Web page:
"Ann an Obar Dheathain."

Translation:In Aberdeen.

September 12, 2020

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Does Obar Dheathain mean a meeting of rivers? Just curious.


Probably originally it meant the mouth of the river Don – but the name seems to have Pictish origins, so it doesn’t really have a clear meaning in modern Gaelic just as it doesn’t have in English. The part Aber/Obar meaning mouth of the river is analogous to native Gaelic inbhir.

I see a word abar in Dwelly’s dictionary supposedly meaning a place where two or more streams meet, but cannot find any other sources on it – if Dwelly’s right, then the first word could be a cognate of it, but with different meaning.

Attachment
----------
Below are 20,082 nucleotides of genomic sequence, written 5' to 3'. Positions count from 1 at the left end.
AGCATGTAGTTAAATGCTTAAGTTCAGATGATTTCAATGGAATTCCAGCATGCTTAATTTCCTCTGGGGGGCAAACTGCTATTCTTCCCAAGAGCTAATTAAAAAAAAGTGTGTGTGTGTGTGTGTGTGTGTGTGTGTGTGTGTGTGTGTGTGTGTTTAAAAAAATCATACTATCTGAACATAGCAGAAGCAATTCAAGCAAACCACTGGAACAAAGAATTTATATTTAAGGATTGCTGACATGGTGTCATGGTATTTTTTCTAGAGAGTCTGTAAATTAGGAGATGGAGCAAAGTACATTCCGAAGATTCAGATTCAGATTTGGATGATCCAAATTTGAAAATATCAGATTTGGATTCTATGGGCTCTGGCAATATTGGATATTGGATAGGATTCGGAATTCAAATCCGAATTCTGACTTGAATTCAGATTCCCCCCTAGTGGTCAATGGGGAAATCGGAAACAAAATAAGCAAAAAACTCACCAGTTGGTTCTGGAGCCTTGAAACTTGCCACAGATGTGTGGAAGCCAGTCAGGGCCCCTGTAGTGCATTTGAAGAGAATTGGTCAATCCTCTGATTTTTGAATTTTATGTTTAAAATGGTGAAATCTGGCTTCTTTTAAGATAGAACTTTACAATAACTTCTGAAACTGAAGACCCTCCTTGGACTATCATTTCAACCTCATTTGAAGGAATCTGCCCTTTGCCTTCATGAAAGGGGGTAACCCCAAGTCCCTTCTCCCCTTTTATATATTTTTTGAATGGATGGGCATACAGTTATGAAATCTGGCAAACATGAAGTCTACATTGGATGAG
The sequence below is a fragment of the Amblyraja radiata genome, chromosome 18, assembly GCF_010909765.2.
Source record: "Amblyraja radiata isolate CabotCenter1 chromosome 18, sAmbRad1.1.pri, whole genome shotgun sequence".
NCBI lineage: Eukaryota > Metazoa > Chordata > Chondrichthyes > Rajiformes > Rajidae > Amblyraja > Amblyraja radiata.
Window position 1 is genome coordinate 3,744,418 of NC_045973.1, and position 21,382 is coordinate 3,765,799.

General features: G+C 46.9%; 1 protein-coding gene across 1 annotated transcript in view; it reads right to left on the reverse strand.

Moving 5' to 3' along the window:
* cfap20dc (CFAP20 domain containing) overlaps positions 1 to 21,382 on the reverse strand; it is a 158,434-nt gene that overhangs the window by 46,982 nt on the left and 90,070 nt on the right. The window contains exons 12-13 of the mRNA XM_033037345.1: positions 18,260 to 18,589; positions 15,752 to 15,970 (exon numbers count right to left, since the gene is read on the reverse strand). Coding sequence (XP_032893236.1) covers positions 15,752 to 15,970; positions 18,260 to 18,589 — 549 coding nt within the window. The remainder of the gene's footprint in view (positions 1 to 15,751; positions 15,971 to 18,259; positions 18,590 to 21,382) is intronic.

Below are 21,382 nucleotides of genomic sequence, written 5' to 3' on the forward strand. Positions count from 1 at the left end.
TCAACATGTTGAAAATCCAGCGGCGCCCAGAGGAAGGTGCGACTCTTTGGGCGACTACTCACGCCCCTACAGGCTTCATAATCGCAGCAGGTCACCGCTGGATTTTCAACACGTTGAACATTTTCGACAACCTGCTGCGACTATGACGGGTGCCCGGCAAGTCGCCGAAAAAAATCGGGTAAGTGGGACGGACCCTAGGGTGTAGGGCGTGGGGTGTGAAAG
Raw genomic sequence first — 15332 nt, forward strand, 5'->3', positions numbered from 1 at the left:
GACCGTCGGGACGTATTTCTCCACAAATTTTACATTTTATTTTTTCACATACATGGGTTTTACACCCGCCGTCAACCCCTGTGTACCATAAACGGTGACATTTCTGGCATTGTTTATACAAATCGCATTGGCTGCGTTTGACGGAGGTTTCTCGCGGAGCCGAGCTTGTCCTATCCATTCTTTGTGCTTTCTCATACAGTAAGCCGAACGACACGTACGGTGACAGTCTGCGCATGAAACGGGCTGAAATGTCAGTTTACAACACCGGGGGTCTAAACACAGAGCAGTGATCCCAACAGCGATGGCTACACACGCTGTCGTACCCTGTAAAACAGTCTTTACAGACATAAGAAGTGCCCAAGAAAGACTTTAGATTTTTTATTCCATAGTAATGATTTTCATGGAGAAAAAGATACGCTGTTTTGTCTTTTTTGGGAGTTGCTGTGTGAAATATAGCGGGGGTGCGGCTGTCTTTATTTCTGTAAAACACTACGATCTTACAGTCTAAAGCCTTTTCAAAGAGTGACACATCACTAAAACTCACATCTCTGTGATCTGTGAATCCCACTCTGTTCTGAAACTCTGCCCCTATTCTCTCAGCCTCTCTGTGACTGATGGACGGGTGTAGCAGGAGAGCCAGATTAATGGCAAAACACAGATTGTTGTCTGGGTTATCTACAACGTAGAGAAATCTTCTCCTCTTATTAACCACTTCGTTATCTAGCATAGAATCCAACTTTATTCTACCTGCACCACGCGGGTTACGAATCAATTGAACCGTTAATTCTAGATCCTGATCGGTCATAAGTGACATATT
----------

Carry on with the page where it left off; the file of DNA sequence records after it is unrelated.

See the etymology of Aberdeen at Wiktionary: https://en.wiktionary.org/wiki/Aberdeen#Etymology and also an article on Wikipedia: https://en.wikipedia.org/wiki/Etymology_of_Aberdeen (the latter suggests that aber- in Pictish placenames indeed often means confluence of rivers).


How do I correctly pronounce Obar Dheathain???


The b is more like a p and the dh and th are either silent or barely voiced h sounds. (Which is -- as you may have been wondering -- why tha and thu are basically haa or aa, and uu.) I really wish they'd gone over the weird consonant + h combos first thing, at the very least.

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